But don’t hold your breath, mate. If coal is viewed in some quarters of the United States as an industrial atavism, it remains king in Australia. Coal-fired power plants supply about 86 percent of the country’s electricity, and mining the black stuff for export is a huge domestic industry. It’s one reason why Australia’s 20 million people have the highest per capita carbon emissions in the world.

Coal’s throne sits in Queensland, the “Deep North” of Australia. I’ve spent quite a bit of time in central Queensland’s coal belt in recent years, and though the global recession has dampened things a bit, the coal economy continues to boom. Mountains of coal are piled alongside railroad tracks and coal trains seem to run 24/7 between central Queensland strip mines and the coast, where ships are stacked offshore waiting to transport Australia’s black gold to China.

In sun-blasted Rockhampton — “the cattle capital of Australia” — miners pulling in six-figure salaries tool around in new Land Cruisers and pony up half a million dollars for suburban tract homes that might have been worth a tenth the price not too many years ago. On my way into town from the airport recently, the taxi driver lamented that she and her husband passed up the opportunity to buy for $10,000 a house in one of the company mining towns where they used to work; today those homes sell for $300,000. (When I visited a cattle station a couple hundred kilometers out of Rockhampton, a mining company was present to do exploratory drilling for gold under the property. “If they find coal, that would be even better,” the ranch owner told me.)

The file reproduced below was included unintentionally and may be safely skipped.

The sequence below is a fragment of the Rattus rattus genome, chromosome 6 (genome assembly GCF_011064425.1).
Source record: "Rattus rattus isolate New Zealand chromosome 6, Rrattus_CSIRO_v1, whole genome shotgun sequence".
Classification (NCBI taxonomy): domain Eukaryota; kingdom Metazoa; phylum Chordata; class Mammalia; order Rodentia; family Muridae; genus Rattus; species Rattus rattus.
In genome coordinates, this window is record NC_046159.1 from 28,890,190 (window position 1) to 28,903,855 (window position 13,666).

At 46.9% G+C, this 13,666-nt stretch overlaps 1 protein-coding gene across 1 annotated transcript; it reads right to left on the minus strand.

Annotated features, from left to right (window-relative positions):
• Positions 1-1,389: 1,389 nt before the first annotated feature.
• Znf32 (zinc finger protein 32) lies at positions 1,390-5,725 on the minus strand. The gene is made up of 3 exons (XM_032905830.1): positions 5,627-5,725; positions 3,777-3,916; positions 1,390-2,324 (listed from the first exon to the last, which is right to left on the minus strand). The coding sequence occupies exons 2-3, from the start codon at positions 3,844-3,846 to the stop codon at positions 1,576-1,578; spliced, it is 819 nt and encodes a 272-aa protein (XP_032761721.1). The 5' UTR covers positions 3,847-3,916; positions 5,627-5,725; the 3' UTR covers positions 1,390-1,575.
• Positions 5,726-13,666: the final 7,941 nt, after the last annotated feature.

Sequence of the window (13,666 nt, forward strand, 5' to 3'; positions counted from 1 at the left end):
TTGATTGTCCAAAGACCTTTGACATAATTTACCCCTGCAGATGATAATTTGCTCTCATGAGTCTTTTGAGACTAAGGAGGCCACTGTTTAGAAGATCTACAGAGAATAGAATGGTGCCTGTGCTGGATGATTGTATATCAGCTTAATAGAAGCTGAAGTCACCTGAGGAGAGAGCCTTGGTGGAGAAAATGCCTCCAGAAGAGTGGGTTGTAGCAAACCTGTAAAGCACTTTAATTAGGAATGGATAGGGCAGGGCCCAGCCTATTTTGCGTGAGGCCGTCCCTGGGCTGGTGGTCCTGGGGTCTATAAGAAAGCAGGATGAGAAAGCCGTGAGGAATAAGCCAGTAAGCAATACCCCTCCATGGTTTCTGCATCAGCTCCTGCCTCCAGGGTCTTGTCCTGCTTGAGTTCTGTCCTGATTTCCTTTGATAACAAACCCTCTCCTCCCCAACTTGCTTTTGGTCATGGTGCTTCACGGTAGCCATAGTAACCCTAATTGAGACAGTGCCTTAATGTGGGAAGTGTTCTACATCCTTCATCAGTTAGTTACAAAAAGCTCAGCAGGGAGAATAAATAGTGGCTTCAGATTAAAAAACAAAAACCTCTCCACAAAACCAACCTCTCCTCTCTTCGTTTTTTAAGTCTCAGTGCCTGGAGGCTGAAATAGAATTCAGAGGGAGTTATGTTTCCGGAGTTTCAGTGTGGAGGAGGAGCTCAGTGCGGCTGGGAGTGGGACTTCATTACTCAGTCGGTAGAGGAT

Australia’s commodity-dependent economy will limit how far the Rudd government will push on climate change. So far, his environmental policies have generally been a disappointment to enviros.

Exhibit A has been the spectacle of Environment Minister Peter Garrett — the ardent environmentalist and former frontman for agit-prop rockers Midnight Oil — biting his tongue and approving environmentally destructive projects and policies ordered up by the party. As I was driving through Queensland last month, Garrett — a longtime anti-nuclear activist who ran for Parliament in 1984 on the Nuclear Disarmament Party ticket — appeared on the radio to announce the approval of yet another uranium mine for Australia.

There is one particularly apt lesson to be learned as Australia’s grapples with reforming its economy for a carbon-constrained world. After watching politicians spend a decade debating what, if anything, to do about climate change and renewable energy, some of Australia’s green-tech entrepreneurs have decamped for greener pastures, mainly Silicon Valley, where they’ve been welcomed by venture capitalists eager to fund their startups.

On one flight alone from Sydney to San Francisco, you could have found David Mills, co-founder of solar power plant developer Ausra, and Danny Kennedy, a veteran Greenpeace activist heading to Berkeley to start Sungevity, an innovative solar company. (Disclosure: Kennedy’s and my kids attend the same elementary school.)

While the Obama administration has moved to energize green technology with government funds and loans, some of the best and brightest here may start looking further afield unless Washington adopts legislation that will create certainty and a dynamic market for renewable energy. In other words, to countries like China.